TRALAC - Trade Law Centre

Mauritius: Talks On Zimbabwe And AGOA With the US

Thursday, 13 May 2004

Source: New Vision (Kampala)

Special presidential assistant on AGOA, Susan Muhwezi is keeping her fingers crossed that the US Congress passes the AGOA III Bill which seeks to extend the overall programme from 2008 to 2015.

The Bill also seeks to extend third country fabric provision for three years, from September 2004 to 2007, including a phase down of benefits in year three. The Congress is expected to approve the Bill within one to two weeks time.

Under the current law, least-developed AGOA beneficiary countries can use third country fabric in qualifying apparel until 2004. This flexibility was included in AGOAI, because few of these countries have fabric-making capacity.

"We had not yet developed our textile industry to produce fabric. We have been outsourcing from third countries. The extension of third country sourcing would help us much to prepare and produce our own fabric," Muhwezi said on Monday.

"That is very crucial for us. It is what we have been asking for because after the 2007 expiry, we would be able to source fabric from fellow African countries," she said.

US officials said the LDCs had expressed a strong desire to extend the third-country fabric provision, because sufficient fabric-making capacity still does not exist in the region, and because the countries are expecting a significant drop in orders with the elimination of world-wide apparel quotas in 2005.

The Bill will modify the AGOA rule of origin to allow use of non-AGOA produced collars and cuffs for all import categories. Sponsors of the legislation have agreed to discuss other items to include in this category to ensure that the rules of origin track commercial realities.

It will allow ethnic fabrics which are made on machines to qualify for AGOA duty-free treatment under AGOA's folklore provision.

It will also provide aid to develop sustainable infrastructure, transportation and telecommunication systems to increase trade capacity. It does this, in part, by encouraging the growth of the ecotourism industry in sub- Saharan Africa which is growing exponentially and is creating jobs and Africa hold a significant comparative advantage in this industry. Infrastructure which supports ecotourism will also support increased trade flows, officials said.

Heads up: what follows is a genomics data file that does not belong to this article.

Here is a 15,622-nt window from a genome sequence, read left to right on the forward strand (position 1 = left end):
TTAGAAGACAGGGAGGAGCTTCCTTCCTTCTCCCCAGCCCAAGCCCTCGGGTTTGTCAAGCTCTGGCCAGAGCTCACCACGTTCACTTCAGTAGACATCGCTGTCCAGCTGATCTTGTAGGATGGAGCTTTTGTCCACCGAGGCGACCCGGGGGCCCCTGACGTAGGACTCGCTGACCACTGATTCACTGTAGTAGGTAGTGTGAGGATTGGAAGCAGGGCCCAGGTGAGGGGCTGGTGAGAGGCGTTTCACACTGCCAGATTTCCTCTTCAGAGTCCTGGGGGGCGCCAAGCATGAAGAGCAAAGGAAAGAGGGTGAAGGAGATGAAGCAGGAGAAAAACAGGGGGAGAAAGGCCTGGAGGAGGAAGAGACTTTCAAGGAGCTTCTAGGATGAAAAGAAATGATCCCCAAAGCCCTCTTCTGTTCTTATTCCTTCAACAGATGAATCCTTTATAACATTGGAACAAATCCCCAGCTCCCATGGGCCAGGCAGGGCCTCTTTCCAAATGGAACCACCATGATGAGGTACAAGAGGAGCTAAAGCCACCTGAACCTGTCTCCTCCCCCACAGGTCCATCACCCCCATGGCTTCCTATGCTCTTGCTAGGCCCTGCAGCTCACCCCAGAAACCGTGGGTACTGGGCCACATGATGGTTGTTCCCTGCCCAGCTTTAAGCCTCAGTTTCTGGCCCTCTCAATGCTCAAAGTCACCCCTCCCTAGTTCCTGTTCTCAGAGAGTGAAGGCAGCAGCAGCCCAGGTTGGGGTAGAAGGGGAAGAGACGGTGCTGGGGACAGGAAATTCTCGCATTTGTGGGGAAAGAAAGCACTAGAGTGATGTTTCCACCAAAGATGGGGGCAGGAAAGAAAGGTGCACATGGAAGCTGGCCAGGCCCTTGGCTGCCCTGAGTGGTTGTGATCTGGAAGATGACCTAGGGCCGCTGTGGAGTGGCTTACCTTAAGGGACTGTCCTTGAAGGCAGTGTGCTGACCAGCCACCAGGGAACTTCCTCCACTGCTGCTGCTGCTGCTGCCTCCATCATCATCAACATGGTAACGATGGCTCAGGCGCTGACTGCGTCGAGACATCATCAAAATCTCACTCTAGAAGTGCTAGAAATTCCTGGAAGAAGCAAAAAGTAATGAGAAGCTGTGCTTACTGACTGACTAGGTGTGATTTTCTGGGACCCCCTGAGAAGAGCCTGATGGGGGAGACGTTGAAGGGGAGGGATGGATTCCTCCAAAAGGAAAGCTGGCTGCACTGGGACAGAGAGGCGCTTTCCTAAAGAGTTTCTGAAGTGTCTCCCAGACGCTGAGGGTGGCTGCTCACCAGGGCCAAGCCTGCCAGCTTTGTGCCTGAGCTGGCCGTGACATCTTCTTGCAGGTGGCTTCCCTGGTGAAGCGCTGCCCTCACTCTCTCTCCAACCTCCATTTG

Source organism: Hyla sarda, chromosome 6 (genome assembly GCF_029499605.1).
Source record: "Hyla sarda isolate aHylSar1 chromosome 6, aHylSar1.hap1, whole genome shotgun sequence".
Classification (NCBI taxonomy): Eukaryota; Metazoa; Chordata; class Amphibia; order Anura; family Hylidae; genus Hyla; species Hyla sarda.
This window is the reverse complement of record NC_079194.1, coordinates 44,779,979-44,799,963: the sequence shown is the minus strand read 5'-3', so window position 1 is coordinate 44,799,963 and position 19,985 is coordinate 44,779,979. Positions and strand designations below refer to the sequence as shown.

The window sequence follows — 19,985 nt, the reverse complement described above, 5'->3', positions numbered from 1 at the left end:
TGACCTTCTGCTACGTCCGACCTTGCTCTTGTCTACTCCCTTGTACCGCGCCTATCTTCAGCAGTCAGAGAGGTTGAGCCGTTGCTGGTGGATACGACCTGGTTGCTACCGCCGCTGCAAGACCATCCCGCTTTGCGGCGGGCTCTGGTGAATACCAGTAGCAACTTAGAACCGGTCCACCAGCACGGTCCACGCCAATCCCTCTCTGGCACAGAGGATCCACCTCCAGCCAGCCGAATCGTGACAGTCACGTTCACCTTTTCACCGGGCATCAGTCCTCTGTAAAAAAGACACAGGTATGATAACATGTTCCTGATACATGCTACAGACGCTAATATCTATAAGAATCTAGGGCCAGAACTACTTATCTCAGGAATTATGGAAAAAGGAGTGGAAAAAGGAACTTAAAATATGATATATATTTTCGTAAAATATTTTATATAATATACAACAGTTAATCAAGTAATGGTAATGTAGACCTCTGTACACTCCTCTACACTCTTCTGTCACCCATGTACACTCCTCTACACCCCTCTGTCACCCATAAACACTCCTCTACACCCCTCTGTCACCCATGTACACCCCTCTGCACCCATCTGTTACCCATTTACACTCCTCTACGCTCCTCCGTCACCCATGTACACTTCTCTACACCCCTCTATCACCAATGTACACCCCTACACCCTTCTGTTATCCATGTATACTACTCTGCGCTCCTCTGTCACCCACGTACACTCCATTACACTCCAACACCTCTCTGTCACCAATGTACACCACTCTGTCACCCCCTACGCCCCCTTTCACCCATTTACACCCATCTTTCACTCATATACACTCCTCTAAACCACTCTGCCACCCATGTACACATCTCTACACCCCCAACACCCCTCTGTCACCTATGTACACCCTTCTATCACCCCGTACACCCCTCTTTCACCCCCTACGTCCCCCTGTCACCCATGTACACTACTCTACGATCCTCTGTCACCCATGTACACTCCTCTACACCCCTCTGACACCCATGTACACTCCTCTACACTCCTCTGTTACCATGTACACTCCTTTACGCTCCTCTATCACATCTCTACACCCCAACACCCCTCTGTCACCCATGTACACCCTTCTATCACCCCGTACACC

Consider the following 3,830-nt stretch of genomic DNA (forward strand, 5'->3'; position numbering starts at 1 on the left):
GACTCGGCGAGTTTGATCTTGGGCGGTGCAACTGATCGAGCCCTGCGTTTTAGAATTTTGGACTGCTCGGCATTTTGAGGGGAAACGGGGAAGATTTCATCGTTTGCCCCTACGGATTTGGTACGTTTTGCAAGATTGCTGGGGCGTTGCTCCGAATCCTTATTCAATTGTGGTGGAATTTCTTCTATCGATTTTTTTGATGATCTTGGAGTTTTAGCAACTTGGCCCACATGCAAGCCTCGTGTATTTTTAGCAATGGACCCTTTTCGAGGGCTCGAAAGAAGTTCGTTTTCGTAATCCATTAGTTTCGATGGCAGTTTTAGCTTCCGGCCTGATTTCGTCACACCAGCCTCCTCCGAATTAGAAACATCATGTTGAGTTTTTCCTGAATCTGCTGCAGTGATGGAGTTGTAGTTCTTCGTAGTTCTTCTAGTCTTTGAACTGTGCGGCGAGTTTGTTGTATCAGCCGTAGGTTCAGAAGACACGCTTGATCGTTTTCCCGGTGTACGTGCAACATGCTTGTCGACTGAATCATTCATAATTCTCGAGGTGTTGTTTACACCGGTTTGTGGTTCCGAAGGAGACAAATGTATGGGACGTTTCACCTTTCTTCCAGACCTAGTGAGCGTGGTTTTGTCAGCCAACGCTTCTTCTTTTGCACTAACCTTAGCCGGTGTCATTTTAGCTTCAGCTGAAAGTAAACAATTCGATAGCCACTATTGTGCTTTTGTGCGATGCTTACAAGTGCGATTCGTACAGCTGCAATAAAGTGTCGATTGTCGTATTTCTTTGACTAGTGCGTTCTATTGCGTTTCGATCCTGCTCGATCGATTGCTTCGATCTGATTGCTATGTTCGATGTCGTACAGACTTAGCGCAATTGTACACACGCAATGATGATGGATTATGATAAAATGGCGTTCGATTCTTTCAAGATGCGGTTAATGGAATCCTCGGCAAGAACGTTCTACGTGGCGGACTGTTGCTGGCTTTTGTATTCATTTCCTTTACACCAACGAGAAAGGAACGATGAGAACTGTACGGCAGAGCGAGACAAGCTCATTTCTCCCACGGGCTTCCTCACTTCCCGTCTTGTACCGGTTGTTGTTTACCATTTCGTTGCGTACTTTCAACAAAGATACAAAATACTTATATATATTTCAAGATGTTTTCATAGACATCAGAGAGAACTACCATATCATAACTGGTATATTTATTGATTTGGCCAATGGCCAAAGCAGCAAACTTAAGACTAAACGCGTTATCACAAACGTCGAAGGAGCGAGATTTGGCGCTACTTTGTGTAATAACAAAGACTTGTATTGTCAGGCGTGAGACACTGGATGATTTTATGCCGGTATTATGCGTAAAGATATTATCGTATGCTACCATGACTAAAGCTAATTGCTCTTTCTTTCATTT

AGOAIII will help African farmers most of whom lack the technical expertise to be sure that their exports meet the strict sanitary/phytosanitary standards of the U.S.

The Bill directs the US President George Bush to assign 20 personnel to sub-Saharan Africa for the purpose of providing assistance to select AGOA countries to assist and advise them, so that their exports can meet U.S standards.

It will facilitate increased coordination between customs services at ports and airports in the United States and sub-Saharan countries to reduce time in transit and increase efficiency and safety procedures.

It will also allow AGOA beneficiary countries the continued use of inputs from countries which have a free trade agreement with the US and were former AGOA beneficiary countries.

It will further direct the administration to implement inter-agency trade advisory committee, including findings and statements of policy about the benefits to Africa of AGOA and supporting various sub-Saharan Africans efforts such as to reduce poverty, promote peace, attract investment and trade, and fight HIV/AIDS. Congressmen who have contended fiercely over economic and foreign policy issues this election year took turns praising the Bill, saying it will help Africans grow their export sectors and lead to increased standards of living on the continent.

An uncommon degree of bipartisanship as well as urgency dominated the House Ways and Means Committee as it held a "markup" amendment hearing on May 5 on The AGOA Acceleration Act.

The committee members voted unanimously to forward the Bill to the full House after approving several technical amendments introduced by Committee chairman Bill Thomas, extending the reach of duty- and quota-free African products into the U.S. market. They all agreed with Thomas that passage of the trade measure, also called AGOA III, was of critical importance to sub-Saharan Africa's continued economic advancement.

Thomas said, "I expect this Bill to move to the [House] floor and frankly become law without much opposition." He said AGOA aimed to liberalise to indeed free Africa.